Human NK cells differ more in their KIR2DL1-dependent thresholds for HLA-Cw6-mediated inhibition than in their maximal killing capacity

Catarina R. Almeida, Amit Ashkenazi, Gitit Shahaf, Deborah Kaplan, Daniel M. Davis, Ramit Mehr

Research output: Contribution to journalArticlepeer-review

21 Scopus citations

Abstract

In this study we have addressed the question of how activation and inhibition of human NK cells is regulated by the expression level of MHC class I protein on target cells. Using target cell transfectants sorted to stably express different levels of the MHC class I protein HLA-Cw6, we show that induction of degranulation and that of IFN-γ secretion are not correlated. In contrast, the inhibition of these two processes by MHC class-I occurs at the same level of class I MHC protein. Primary human NK cell clones were found to differ in the amount of target MHC class I protein required for their inhibition, rather than in their maximum killing capacity. Importantly, we show that KIR2DL1 expression determines the thresholds (in terms of MHC I protein levels) required for NK cell inhibition, while the expression of other receptors such as LIR1 is less important. Furthermore, using mathematical models to explore the dynamics of target cell killing, we found that the observed delay in target cell killing is exhibited by a model in which NK cells require some activation or priming, such that each cell can lyse a target cell only after being activated by a first encounter with the same or a different target cell, but not by models which lack this feature.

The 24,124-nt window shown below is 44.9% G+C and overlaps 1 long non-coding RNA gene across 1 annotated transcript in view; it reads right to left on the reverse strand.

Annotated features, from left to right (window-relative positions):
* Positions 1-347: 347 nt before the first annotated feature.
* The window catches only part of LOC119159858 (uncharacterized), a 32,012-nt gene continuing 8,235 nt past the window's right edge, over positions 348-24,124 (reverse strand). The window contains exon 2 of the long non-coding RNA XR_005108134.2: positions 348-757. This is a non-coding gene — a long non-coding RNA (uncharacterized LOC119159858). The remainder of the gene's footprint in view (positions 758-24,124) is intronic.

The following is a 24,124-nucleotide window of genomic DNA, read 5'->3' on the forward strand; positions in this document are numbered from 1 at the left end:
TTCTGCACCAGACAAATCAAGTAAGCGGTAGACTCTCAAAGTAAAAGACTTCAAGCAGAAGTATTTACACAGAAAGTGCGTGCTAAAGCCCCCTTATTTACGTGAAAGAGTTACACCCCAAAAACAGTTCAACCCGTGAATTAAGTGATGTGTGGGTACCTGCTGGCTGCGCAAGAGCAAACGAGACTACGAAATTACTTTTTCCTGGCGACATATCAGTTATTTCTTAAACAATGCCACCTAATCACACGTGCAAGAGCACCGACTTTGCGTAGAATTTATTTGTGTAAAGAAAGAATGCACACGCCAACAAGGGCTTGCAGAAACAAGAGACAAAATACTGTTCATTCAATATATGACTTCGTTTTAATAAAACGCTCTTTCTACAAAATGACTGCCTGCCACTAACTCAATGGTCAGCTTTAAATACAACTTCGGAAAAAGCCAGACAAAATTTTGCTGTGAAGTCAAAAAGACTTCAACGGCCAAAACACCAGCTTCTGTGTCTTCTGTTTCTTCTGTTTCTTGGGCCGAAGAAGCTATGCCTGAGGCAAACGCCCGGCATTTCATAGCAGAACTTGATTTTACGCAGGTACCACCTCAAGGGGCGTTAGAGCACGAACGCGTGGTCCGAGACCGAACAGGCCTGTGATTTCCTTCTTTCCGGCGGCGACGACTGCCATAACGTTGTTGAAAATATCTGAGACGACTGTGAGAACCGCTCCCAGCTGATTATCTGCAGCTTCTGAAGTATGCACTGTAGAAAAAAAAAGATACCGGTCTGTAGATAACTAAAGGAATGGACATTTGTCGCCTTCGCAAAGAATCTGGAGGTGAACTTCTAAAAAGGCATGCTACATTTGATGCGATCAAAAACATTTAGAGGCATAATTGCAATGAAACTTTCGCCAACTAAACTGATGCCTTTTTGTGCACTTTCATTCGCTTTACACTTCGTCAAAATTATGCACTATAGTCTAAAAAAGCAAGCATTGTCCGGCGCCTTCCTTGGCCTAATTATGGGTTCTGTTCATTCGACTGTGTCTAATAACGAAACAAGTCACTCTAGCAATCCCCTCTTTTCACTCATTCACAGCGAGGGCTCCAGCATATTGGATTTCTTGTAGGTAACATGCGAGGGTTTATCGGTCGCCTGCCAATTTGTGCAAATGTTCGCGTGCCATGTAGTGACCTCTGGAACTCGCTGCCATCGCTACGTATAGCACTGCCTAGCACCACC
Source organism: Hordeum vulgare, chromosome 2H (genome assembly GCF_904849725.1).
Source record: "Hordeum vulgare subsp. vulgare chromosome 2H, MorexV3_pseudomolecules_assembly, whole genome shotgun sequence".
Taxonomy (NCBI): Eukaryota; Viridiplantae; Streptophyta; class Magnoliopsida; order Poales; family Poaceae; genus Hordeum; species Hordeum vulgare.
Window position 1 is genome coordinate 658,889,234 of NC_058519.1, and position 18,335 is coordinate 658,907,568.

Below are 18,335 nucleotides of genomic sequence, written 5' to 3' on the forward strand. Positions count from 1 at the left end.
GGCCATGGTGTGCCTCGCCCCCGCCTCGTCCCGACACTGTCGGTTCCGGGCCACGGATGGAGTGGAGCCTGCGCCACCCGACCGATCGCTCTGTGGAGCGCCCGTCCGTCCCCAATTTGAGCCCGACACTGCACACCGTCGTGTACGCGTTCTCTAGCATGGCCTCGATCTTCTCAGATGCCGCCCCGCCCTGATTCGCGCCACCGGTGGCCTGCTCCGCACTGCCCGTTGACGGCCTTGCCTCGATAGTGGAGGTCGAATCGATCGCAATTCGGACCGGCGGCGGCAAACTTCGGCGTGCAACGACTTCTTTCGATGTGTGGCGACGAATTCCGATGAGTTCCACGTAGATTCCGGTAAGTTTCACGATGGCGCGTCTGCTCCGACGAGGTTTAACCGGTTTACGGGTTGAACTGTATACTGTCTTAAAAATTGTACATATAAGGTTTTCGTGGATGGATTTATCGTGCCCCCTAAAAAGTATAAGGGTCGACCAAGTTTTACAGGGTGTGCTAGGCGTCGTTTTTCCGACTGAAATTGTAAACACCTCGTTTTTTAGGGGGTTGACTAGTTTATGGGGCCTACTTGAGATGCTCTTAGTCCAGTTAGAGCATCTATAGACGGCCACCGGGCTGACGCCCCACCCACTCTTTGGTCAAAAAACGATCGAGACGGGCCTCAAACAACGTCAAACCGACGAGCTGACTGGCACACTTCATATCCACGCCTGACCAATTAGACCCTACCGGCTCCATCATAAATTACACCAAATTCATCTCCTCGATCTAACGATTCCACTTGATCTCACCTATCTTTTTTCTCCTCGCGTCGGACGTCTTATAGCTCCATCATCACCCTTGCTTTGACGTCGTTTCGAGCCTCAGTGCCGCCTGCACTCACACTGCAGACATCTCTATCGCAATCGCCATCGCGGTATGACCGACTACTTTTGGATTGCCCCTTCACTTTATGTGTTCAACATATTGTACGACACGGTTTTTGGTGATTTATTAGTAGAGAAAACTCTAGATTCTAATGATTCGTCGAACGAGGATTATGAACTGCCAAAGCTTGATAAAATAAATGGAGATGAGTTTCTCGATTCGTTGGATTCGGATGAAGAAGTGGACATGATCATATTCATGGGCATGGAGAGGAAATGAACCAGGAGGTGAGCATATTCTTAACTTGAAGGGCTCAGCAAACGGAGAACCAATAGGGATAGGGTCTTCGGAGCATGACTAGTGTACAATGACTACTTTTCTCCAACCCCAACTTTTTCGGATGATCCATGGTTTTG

Original languageEnglish
Article numbere24927
JournalPLoS ONE
Volume6
Issue number9
DOIs
StatePublished - 19 Sep 2011

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